Westar, a Kansas utility serving 685,000 customers, installed the first of its planned 90,000 “watt-saver” thermostats last year. When Westar’s central generating plant sends its signal to the watt-saver, it “messages” the customer’s air-conditioning compressor to cycle on about half as many times during a peak-load period, which can be four hours. Instead of running continuously, the compressor will cycle on for 15 minutes and off for 15 minutes. When the compressor is off, the customer’s fan unit, which circulates cooled air in the house, will still be running.
During the first summer of its watts-saver program, Westar found that as long as its customers had air movement, “they didn’t notice any discomfort and only later learned that the cut-back was on,” said symposium presenter and Westar engineer Hal Jensen.
Westar’s watt-saver thermostat program does not operate on holidays and weekends.
Benefits for utilities
From the customers’ perspective, the peak-load control is the most obvious application of the smart grid, but it was not the prime motivation for developing it, said symposium presenter Andres Carvallo, who designed the nation’s first smart grid for Austin Energy.
The smart grid gives utilities control over other crucial aspects of their business. For a utility, the outside meter is like a cash register. The two-way communication allows it to collect billing information quickly, without having to deploy an army of meter readers and contend with biting dogs. The two-way communication allows utilities to pinpoint power outages quickly because the meter can send an “I am dying” signal before it stops. The method of detecting outages still used by most utilities is primitive by comparison. When the power goes out, the utility waits for unhappy customers to call in the news, and then their employees plot pins on a map of their service area. When enough pins are plotted, they know where to send their service trucks.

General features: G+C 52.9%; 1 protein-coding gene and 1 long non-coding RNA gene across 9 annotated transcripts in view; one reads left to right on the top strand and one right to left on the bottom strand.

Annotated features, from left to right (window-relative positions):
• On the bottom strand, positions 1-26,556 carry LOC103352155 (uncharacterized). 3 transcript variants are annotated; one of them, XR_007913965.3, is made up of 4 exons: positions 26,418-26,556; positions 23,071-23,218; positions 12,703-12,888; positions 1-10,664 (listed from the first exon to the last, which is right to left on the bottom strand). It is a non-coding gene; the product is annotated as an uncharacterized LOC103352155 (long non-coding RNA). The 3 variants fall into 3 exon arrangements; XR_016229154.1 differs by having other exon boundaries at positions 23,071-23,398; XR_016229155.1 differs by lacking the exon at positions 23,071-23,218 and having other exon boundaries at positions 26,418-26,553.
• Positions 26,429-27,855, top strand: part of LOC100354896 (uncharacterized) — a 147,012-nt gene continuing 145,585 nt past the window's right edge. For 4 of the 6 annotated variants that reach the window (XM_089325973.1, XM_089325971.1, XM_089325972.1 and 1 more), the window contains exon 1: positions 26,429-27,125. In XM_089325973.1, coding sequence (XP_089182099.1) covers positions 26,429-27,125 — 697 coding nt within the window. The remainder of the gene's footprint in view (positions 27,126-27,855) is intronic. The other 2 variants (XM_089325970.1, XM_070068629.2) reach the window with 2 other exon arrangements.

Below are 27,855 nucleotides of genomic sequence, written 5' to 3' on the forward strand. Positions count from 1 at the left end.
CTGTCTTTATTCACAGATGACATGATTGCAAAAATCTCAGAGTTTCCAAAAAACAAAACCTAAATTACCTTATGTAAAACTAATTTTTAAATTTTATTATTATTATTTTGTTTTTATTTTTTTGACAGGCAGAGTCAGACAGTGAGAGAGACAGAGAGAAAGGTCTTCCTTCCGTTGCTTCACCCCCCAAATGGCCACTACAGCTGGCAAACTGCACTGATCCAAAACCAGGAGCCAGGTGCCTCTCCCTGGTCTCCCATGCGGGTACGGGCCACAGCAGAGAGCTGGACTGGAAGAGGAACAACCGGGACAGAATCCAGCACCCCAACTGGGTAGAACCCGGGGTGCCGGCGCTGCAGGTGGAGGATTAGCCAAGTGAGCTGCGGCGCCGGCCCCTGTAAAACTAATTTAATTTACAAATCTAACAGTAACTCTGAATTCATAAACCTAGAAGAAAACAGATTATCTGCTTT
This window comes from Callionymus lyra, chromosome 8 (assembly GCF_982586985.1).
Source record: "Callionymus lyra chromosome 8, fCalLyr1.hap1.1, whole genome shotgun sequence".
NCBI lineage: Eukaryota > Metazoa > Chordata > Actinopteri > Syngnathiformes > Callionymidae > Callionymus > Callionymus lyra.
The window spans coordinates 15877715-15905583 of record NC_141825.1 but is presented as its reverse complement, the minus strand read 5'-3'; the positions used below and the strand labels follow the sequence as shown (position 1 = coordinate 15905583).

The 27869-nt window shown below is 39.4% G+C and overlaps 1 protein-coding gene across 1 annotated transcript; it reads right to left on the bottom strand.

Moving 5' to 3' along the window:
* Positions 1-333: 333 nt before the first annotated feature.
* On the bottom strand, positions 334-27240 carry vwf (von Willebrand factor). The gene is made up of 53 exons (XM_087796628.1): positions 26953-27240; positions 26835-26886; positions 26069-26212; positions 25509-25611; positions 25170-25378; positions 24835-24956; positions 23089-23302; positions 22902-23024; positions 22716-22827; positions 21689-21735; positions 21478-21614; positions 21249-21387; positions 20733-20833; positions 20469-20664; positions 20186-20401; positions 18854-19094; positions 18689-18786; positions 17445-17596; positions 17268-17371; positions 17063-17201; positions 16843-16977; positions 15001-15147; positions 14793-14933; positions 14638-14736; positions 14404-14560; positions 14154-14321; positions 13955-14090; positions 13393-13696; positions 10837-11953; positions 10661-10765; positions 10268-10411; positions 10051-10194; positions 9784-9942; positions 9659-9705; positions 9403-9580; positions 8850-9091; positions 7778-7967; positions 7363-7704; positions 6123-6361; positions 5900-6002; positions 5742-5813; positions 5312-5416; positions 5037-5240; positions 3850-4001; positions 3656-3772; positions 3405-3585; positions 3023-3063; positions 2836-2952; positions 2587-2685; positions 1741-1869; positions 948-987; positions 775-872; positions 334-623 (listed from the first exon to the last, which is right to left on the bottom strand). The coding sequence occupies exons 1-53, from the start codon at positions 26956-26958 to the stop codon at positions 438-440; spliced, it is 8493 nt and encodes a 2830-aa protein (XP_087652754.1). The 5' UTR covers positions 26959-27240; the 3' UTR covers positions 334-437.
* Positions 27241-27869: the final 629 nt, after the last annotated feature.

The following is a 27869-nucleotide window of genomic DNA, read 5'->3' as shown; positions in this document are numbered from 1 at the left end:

The smart grid also provides a much easier way for utilities to buy electricity from small producers at the “grid edge,” including homeowners with solar photovoltaic equipment on their roofs or wind turbines, Carvallo said.
A utility could also buy the electricity stored in the batteries of hybrid and electric vehicles, he said. It’s not being done, because of regulatory and business-model issues. No price has been established for “vehicle battery sourced” electricity, he said, and it’s impractical to buy small amounts of electricity from individual car owners. But in the future, as electric vehicles become more common and car-generated kilowatts are assigned a price, utilities could buy power from organizations with fleets of electric-powered vehicles, such as the U.S. Postal Service, Carvallo said.
Katherine Salant has an architecture degree from Harvard. A native Washingtonian, she grew up in Fairfax County and lives in Michigan. If you have questions or would like to suggest topics for coverage, contact her by e-mail or go to katherinesalant.com.